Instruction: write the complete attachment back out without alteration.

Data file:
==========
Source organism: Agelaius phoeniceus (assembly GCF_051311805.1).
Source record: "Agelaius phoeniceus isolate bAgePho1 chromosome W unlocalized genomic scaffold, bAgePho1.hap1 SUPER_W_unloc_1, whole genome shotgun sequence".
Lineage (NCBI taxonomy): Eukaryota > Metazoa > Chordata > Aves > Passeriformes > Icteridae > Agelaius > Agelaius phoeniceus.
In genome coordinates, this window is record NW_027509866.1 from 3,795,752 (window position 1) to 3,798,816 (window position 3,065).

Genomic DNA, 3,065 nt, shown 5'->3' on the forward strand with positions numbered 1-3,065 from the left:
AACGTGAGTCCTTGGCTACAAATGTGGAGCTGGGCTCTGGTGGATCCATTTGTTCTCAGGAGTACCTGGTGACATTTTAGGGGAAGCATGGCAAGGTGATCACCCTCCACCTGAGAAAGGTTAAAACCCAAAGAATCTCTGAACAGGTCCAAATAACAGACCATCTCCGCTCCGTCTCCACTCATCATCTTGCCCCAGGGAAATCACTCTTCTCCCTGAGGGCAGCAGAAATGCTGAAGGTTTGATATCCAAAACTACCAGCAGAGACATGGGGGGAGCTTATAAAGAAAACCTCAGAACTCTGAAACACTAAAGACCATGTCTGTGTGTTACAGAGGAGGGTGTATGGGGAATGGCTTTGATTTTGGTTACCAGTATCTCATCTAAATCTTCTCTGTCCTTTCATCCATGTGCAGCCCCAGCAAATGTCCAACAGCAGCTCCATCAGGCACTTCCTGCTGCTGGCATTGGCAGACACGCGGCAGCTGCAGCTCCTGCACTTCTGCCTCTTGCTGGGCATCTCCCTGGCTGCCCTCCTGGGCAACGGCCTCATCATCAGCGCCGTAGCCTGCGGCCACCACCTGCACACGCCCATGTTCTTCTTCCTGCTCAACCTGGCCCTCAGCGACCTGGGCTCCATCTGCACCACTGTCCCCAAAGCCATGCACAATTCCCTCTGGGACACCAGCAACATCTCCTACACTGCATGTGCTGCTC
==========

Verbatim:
Source organism: Agelaius phoeniceus (assembly GCF_051311805.1).
Source record: "Agelaius phoeniceus isolate bAgePho1 chromosome W unlocalized genomic scaffold, bAgePho1.hap1 SUPER_W_unloc_1, whole genome shotgun sequence".
Lineage (NCBI taxonomy): Eukaryota > Metazoa > Chordata > Aves > Passeriformes > Icteridae > Agelaius > Agelaius phoeniceus.
In genome coordinates, this window is record NW_027509866.1 from 3,795,752 (window position 1) to 3,798,816 (window position 3,065).

Genomic DNA, 3,065 nt, shown 5'->3' on the forward strand with positions numbered 1-3,065 from the left:
AACGTGAGTCCTTGGCTACAAATGTGGAGCTGGGCTCTGGTGGATCCATTTGTTCTCAGGAGTACCTGGTGACATTTTAGGGGAAGCATGGCAAGGTGATCACCCTCCACCTGAGAAAGGTTAAAACCCAAAGAATCTCTGAACAGGTCCAAATAACAGACCATCTCCGCTCCGTCTCCACTCATCATCTTGCCCCAGGGAAATCACTCTTCTCCCTGAGGGCAGCAGAAATGCTGAAGGTTTGATATCCAAAACTACCAGCAGAGACATGGGGGGAGCTTATAAAGAAAACCTCAGAACTCTGAAACACTAAAGACCATGTCTGTGTGTTACAGAGGAGGGTGTATGGGGAATGGCTTTGATTTTGGTTACCAGTATCTCATCTAAATCTTCTCTGTCCTTTCATCCATGTGCAGCCCCAGCAAATGTCCAACAGCAGCTCCATCAGGCACTTCCTGCTGCTGGCATTGGCAGACACGCGGCAGCTGCAGCTCCTGCACTTCTGCCTCTTGCTGGGCATCTCCCTGGCTGCCCTCCTGGGCAACGGCCTCATCATCAGCGCCGTAGCCTGCGGCCACCACCTGCACACGCCCATGTTCTTCTTCCTGCTCAACCTGGCCCTCAGCGACCTGGGCTCCATCTGCACCACTGTCCCCAAAGCCATGCACAATTCCCTCTGGGACACCAGCAACATCTCCTACACTGCATGTGCTGCTC